Punisher: War Zone (2008) – Directed by Lexi Alexander – Starring Ray Stevenson, Dominic West, Julie Benz, Colin Salmon, Doug Hutchison, Dash Mihok, and Wayne Knight.
It’s fitting that Jigsaw is the villain for PUNISHER: WAR ZONE, as we have a third film starring the Punisher that just falls short of being something special, and more pieces for fans to pick from to assemble their ultimate Punisher film. Each of the three films – 1989′s Dolph Lundgren PUNISHER, 2004′s Thomas Jane PUNISHER, and now 2008′s Ray Stevenson WAR ZONE – are good movies, but all of them fall just short of being something truly special.
Yet there is a sense among Punisher fans, if you talk to them long enough, that all of the right pieces are here to make that really special film, they’re just not in the wrong place. For me, I think swapping Lundgren and Stevenson’s villains would improve both films, as Lundgren’s burnt out approach to the Punisher would benefit from the balance Dominic West’s cartoonish Jigsaw would offer, and Stevenson’s more focused, but shaken Punisher would benefit from being paired off with Jeroen Krabbe’s cool mobster. Perhaps the same could be said for John Travolta’s Howard Saint and Krabbe, too.
The more interesting question for me is whether we can argue that the Punisher has proven himself the most successfully adapted Marvel character to the big screen? Financially, of course, this is far from the truth, but if we look just at the quality of lead performances, the Punisher has starred in three rather good films made by three different directors and starring three different actors. Even if we factor in the TV movies, Captain America has been played by three actors, but only Chris Evans’ film has reached this level of creative success. Spider-Man has been played by three actors, too (even more when we factor in The Electric Company and Japanese series), but the Nicholas Hammond TV version iteration falls far short. Nick Fury has been played very well by two different actors, but Sam Jackson hasn’t been asked to carry a film, yet. Blade was played very successfully by Wesley Snipes and then … well, I haven’t seen the TV show, so I can’t really comment on Sticky Fingaz’s performance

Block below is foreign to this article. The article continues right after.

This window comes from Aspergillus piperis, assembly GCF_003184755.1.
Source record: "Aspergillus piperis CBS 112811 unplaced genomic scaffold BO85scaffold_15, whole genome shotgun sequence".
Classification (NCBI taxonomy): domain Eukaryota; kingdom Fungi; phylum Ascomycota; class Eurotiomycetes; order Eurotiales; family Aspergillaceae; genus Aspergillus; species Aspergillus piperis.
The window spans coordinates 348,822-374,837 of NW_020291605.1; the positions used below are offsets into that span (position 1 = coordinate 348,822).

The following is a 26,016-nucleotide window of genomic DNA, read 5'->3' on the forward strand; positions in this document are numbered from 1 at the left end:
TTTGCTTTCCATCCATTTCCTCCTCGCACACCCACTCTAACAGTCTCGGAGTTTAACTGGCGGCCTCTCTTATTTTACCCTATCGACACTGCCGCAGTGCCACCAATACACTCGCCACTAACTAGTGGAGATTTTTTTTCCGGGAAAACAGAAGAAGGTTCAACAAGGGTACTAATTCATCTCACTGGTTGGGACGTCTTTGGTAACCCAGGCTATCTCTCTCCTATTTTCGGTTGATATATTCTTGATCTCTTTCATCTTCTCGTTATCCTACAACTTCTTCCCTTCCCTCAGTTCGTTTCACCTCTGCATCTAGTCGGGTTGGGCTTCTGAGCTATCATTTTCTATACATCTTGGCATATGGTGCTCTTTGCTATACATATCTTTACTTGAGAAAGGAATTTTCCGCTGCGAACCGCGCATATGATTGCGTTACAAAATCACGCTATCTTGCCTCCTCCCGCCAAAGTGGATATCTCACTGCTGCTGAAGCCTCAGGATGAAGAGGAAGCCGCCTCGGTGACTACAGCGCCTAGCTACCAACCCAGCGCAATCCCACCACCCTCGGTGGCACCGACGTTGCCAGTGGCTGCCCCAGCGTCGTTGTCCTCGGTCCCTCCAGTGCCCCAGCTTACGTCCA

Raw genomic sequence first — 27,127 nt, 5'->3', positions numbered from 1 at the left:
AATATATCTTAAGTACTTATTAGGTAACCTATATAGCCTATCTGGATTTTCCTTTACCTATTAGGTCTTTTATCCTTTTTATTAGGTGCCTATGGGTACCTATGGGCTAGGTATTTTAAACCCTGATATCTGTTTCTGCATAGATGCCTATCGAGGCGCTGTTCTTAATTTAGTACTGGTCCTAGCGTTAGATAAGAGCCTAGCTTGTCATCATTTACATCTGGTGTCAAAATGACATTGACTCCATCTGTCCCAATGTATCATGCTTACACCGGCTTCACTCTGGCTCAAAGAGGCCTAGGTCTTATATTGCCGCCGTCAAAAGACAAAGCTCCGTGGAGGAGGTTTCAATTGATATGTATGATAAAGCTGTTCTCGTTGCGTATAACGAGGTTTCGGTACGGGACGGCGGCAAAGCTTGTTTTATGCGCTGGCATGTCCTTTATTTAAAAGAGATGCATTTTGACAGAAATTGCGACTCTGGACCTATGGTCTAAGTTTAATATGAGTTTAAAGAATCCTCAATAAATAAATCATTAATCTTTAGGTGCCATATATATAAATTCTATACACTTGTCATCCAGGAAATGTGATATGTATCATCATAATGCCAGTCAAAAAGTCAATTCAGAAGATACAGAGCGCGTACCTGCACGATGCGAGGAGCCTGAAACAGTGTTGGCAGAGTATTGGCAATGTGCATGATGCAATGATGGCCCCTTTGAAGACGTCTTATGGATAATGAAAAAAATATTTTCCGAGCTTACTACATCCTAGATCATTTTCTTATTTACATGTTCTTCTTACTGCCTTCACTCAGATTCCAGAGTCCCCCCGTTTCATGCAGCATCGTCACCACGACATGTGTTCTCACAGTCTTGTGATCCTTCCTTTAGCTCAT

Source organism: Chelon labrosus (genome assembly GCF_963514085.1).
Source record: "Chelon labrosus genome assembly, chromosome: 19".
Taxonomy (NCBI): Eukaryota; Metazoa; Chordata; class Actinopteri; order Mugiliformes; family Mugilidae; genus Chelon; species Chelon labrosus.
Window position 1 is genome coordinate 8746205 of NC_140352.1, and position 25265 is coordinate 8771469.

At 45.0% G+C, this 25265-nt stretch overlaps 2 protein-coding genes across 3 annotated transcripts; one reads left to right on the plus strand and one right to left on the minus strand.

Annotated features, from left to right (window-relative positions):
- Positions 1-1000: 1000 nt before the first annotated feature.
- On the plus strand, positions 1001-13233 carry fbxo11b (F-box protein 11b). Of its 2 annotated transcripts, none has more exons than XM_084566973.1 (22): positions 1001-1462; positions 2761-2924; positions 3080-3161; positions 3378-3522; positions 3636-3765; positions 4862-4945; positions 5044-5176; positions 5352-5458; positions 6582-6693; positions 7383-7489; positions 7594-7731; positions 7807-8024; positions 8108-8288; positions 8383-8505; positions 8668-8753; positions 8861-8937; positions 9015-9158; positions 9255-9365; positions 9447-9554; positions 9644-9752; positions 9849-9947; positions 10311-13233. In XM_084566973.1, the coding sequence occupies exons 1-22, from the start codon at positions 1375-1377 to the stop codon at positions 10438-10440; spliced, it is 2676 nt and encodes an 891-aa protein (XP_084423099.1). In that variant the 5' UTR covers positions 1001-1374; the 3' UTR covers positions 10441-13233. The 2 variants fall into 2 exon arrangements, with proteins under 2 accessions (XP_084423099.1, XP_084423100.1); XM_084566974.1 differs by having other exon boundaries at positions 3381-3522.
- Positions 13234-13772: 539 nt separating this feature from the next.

Only the Bruce Banner/Hulk combo really stands in the Punisher class, as Bill Bixby, Eric Bana, Edward Norton, and Mark Ruffalo have all played the Green Giant’s alter ego to varying degrees of success, though Ruffalo has not yet been asked to carry a solo movie.
PUNISHER: WAR ZONE is much like the Lundgren PUNISHER film in that it is an era-specific genre piece. The differences between the late ’80s and the late ’00s creates a different aesthetic in the film, as WAR ZONE is a slick, highly-stylized action flick that moves fast and hits more violently. WAR ZONE is a darker film in terms of its style as the graphic violence has been significantly turned up (we see face half-blown off, chairs jammed through people’s skulls, knifes jammed straight through the top of heads), but not in terms of its content. Lundgren’s Punisher was a man near the end of his rope, while Ray Stevenson’s Punisher is a man not quite there.